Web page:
No one should be surprised that Google is going to make user experience a ranking factor. After all, what is mobile friendliness but a series of user experience metrics? And page speed is also a user experience metric, as nothing is more frustrating to the user than a painfully slow page load time. On the paid side, Google has had a landing page experience score for years, and solving problems caused by the algorithm update may help improve paid page experience.
A good rule of thumb is the longer the time between announcing an algorithm update and its implementation date, the more impact it will have. By announcing it in advance, Google seems to be acknowledging that if they just rolled out the update, most sites would not fare well, potentially creating SERPs that didn’t respond to user intent, location or other search factors.
It’s good to be forewarned, because this will be a lot of work for sites that have been aggressively working on page speed, and even more work for sites that haven’t. (Although, if your site hasn’t been working on reducing page speeds, give us a call for a second opinion.) Sites whose functionality is patched together or relies on old programming may be better off going through a site redesign. Those sites that have relied on link building and high inbound links/high authority to stay at the top of the SERPs may also struggle with the UX update. Why these? Because their strengths may have let them get away with slower page speeds and other issues, putting them behind the curve.
At Lever Interactive, we have been aggressive about working with clients to reduce page load times, especially Time to First Byte and First Contentful Paint. We also audit clients’ sites for issues that contribute to poor user experience, like too small tap targets and content too large for containers, because we find they lead to high bounce rate/low conversion rates pages, driving keyword ranks down over time. Imagine our shock when the switch to Core Web Vitals halved the number of pages rated “good” for some of our clients. Google has seemingly come out and said First Input Delay and Largest Contentful Paint are going to get extra weight as ranking factors. For those new to SEO, Google never does this.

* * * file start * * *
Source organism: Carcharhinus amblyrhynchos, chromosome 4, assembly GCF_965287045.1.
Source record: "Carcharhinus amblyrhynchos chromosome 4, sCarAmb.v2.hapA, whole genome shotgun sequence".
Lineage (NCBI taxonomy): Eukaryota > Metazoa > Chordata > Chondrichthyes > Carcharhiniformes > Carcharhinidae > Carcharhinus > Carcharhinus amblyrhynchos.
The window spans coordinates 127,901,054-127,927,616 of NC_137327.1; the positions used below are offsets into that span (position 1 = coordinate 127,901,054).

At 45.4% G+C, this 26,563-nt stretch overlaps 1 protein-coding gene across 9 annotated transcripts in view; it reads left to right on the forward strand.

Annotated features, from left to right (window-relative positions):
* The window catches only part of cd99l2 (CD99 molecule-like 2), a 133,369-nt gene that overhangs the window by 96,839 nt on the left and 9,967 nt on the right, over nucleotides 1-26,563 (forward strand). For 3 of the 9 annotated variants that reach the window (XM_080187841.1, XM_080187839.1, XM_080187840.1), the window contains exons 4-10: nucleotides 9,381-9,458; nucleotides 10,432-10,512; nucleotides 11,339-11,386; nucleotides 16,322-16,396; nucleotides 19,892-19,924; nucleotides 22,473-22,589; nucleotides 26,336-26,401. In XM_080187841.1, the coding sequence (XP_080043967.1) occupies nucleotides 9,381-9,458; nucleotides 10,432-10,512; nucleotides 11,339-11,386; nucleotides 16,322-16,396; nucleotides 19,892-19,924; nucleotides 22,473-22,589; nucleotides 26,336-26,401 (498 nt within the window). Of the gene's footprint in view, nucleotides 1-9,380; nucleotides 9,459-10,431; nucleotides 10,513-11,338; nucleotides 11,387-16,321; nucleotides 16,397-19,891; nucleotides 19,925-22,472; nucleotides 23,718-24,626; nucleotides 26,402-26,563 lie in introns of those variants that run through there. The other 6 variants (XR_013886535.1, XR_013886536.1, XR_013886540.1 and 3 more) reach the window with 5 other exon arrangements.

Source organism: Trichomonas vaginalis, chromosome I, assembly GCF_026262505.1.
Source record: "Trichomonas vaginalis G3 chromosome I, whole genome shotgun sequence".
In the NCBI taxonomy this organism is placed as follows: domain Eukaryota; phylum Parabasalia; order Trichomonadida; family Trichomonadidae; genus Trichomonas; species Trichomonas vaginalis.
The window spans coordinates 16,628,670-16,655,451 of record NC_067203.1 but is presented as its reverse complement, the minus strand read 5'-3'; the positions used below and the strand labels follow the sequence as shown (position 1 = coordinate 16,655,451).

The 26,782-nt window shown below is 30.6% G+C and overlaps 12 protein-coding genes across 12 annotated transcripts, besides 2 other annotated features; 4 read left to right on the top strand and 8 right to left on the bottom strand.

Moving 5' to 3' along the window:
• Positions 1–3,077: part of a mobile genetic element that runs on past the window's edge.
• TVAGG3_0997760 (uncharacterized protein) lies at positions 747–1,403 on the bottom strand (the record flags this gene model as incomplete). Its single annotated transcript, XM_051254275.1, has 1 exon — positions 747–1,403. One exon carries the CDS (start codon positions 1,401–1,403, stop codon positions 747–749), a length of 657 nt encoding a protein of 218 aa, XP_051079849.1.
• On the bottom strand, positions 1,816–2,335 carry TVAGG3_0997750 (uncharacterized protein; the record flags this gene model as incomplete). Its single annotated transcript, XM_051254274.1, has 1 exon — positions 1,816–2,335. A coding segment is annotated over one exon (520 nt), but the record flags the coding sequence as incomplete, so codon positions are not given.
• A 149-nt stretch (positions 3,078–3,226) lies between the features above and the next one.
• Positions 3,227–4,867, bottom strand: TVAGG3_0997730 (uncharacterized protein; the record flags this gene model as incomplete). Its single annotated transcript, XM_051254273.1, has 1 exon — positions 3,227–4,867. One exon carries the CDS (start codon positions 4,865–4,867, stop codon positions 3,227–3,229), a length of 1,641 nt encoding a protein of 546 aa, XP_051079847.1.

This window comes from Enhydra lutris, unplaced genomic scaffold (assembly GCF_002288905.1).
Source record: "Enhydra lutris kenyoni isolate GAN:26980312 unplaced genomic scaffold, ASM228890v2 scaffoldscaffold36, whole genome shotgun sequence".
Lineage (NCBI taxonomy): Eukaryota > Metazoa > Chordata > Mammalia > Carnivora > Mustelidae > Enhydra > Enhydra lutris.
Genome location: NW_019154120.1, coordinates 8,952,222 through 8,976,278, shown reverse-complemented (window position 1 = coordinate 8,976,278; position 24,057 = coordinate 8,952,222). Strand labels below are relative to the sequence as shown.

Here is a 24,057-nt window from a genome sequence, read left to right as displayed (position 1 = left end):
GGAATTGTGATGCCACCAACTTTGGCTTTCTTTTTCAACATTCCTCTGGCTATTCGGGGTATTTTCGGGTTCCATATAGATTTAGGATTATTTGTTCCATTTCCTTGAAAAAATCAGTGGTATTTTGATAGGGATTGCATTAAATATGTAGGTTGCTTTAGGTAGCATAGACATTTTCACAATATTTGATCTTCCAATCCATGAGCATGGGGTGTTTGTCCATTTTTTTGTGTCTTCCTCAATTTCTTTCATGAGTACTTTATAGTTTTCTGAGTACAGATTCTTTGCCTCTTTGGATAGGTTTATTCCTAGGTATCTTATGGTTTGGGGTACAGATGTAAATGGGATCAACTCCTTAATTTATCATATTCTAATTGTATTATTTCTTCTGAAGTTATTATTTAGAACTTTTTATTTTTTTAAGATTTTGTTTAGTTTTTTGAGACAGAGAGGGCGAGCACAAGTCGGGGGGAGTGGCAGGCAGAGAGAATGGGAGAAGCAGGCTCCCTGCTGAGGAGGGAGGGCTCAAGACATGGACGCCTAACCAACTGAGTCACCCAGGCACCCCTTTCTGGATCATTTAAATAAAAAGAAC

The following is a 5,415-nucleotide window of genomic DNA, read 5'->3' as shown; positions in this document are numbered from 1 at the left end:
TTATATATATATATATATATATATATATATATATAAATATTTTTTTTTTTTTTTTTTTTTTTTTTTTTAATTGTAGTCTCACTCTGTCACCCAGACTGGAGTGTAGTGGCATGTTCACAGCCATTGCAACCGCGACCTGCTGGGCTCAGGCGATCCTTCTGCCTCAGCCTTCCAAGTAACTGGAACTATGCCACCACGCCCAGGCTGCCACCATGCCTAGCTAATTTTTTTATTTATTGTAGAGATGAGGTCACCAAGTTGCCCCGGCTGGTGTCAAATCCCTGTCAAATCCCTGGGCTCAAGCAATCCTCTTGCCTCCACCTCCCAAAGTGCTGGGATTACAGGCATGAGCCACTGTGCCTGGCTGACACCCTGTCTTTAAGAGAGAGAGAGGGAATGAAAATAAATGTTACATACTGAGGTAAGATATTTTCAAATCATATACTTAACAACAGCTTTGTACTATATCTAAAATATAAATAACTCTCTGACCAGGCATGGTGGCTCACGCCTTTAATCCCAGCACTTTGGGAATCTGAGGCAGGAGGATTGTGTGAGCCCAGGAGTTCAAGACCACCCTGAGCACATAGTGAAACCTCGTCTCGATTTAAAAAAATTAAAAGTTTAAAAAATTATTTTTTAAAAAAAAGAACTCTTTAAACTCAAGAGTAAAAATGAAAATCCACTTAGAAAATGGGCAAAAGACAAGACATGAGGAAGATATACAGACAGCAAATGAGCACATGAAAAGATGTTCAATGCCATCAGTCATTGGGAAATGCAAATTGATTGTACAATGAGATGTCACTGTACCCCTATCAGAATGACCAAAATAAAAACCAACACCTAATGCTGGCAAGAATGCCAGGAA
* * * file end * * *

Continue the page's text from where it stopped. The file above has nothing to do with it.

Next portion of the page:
Cumulative Layout Shift
But those two issues will be easier to deal with than Cumulative Layout Shift. How do you decrease time to first byte? By shifting resources and having them load later; depending on which resources were shifted, sites may be in for a one-step forward, two-steps backward situation, where resolving layout shift issues bumps page speeds up.
If you’re scratching your head and wondering what Cumulative Layout Shift even is, you are not alone. Cumulative Layout Shift is how much elements move around during loading; the more items move, the more distracting it is for users. If you’ve ever had a line of text jump as you read it or a “purchase now” button move as you were getting ready to click it, you’ve experienced layout shift.
Because of the weight being given to Cumulative Layout Shift, addressing the UX update can’t be only an SEO task. Addressing this will require cooperation between SEO, web developers, and design teams to get pages loading right and looking good. The good news is that we have about six months to identify issues and resolve them before the algorithm update rolls out. Lever Interactive has begun identifying common causes of layout shift across our clients’ sites and creating recommendations to resolve them.
If you need help identifying page speed issues and causes of layout shift, we can help.
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